During divorce, or paternity, the issue of child custody comes up. Which parent (or in some cases a third party known as a de facto custodian, which is discussed in other blog posts), should have custody of the child. But what does “custody” actually mean?
Many people may not realize that there are actually two (2) types of custody, physical custody and legal custody. Physical custody involves where the child sleeps the majority of the time (which parent the child is living with primarily and physically with). Legal custody is generally defined as decision-making regarding the main issues of education, medical issues, and religion of the Child.1
The United States Supreme Court, and the Indiana Supreme Court have both held that choices of parents regarding the upbringing of his or her children are among the fundamental liberty rights protected by the Constitution and are of basic importance in our society.2,3In Indiana, the court’s have made a very clear statement that custody and control of one’s child (and the choices related to how one’s child will be raised) is one of the oldest fundamental liberty interests in America, which should be highly protected.
Because the choices involved in raising one’s child are so highly protected, when parents divorce, or otherwise legal custody is determined in a paternity proceeding, how far can the courts go in making decisions for parents who may disagree on regular parenting issues?
Because the legal custody decisions are such important topics, often, Courts prefer both parents to have joint legal custody of the child, and joint legal custody is more the norm, even if one or the other parent has primary physical custody. This allows the parties to work together to make crucial decisions regarding the upbringing of the Child.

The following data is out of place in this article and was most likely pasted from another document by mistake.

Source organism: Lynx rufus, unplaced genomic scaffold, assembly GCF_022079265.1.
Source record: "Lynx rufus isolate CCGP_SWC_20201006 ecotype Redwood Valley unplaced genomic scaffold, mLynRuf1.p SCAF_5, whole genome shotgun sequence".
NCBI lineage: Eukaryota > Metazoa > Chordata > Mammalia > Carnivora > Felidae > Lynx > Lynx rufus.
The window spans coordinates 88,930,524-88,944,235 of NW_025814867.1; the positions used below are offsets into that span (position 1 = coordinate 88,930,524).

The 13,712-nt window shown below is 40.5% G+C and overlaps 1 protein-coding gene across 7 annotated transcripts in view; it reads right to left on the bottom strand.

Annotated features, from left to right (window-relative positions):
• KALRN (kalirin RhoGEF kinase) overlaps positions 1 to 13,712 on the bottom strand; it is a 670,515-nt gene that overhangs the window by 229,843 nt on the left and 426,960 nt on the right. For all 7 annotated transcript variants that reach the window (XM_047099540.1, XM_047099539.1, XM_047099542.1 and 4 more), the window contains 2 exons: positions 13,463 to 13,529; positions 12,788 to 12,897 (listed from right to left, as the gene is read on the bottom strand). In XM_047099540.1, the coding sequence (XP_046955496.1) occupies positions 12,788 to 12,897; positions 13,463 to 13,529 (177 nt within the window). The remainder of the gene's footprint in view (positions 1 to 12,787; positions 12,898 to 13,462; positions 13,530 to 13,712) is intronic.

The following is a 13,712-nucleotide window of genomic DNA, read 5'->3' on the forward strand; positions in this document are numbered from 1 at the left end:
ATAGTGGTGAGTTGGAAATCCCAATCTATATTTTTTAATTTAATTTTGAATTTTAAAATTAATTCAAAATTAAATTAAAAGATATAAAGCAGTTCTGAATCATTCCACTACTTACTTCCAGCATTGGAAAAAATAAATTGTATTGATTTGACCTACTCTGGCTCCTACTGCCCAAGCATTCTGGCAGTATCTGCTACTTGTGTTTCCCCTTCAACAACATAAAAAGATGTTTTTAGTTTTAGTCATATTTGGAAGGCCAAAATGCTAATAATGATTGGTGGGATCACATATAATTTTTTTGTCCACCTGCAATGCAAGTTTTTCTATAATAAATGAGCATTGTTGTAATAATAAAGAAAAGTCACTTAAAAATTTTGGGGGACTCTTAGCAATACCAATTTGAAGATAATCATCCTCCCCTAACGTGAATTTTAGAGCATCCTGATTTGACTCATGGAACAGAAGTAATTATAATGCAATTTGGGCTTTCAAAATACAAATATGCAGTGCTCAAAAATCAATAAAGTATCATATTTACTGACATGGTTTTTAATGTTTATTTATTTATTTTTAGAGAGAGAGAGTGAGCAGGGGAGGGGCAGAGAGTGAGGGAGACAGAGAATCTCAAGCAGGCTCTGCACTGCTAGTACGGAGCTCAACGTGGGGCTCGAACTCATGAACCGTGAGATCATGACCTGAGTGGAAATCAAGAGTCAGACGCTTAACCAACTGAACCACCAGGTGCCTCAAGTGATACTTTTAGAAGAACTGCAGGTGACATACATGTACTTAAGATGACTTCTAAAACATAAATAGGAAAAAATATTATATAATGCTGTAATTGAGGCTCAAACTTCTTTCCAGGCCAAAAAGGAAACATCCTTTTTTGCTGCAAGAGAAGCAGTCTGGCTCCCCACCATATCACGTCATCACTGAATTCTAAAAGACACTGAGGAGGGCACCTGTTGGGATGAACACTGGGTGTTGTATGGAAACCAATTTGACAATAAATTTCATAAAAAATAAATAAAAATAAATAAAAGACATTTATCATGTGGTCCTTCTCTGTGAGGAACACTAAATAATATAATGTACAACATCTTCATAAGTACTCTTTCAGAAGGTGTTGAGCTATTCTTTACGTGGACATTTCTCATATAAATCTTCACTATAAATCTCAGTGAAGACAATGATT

However, communication is a key aspect of joint legal custody. Sometimes, when a custody decision is before the court, it becomes apparent that the parents cannot make these decisions together, and that it is in the child’s best interests for one parent to have the final decision making authority. Indiana law specifically defines legal custody as including decisions about a child's education, health care, and religious training.4
However, even if one parent is the sole legal custodian, and has the final decision making authority, he or she still has a duty to keep the other parent informed of those decisions. Additionally, because the law defines decisions related to education, health care and religion being those decisions most highly protected as a personal Constitutional right to make, what about other parenting decisions, such as if the child should participate in extracurricular activities, etc.
While on the surface it may not appear that the decision to let a child play a sport, or sports, or participate in boy/girl scouts, etc. would be a fundamentally protected decision, sometimes, these parental decisions are not always black and white. For example, a parent who chooses to not let his or her child play a sport because the child is struggling with schoolwork, and needs the time to focus on tutoring and studying, versus the time involved in going to practices and games. In that situation, the parent is not just making a decision about if the child should play sports, which is not per se a Constitutionally protected decision, but instead is making a decision that affects the child’s education, which is Constitutionally protected.
In many cases, the lines between what decisions are and are not constitutionally protected are blurred, because a decision regarding your child is never simple, and often a parent factors in many other outside influences in making the decision. Therefore, it is important to consider the three (3) constitutionally protected categories of decision making (health, religion, and education) and how many other parental daily decisions tie into those categories, to give legal custody its true and intended meaning.
Ciyou & Dixon, P.C. practices throughout the state of Indiana. This blog post was written by attorney, Lori B. Schmeltzer.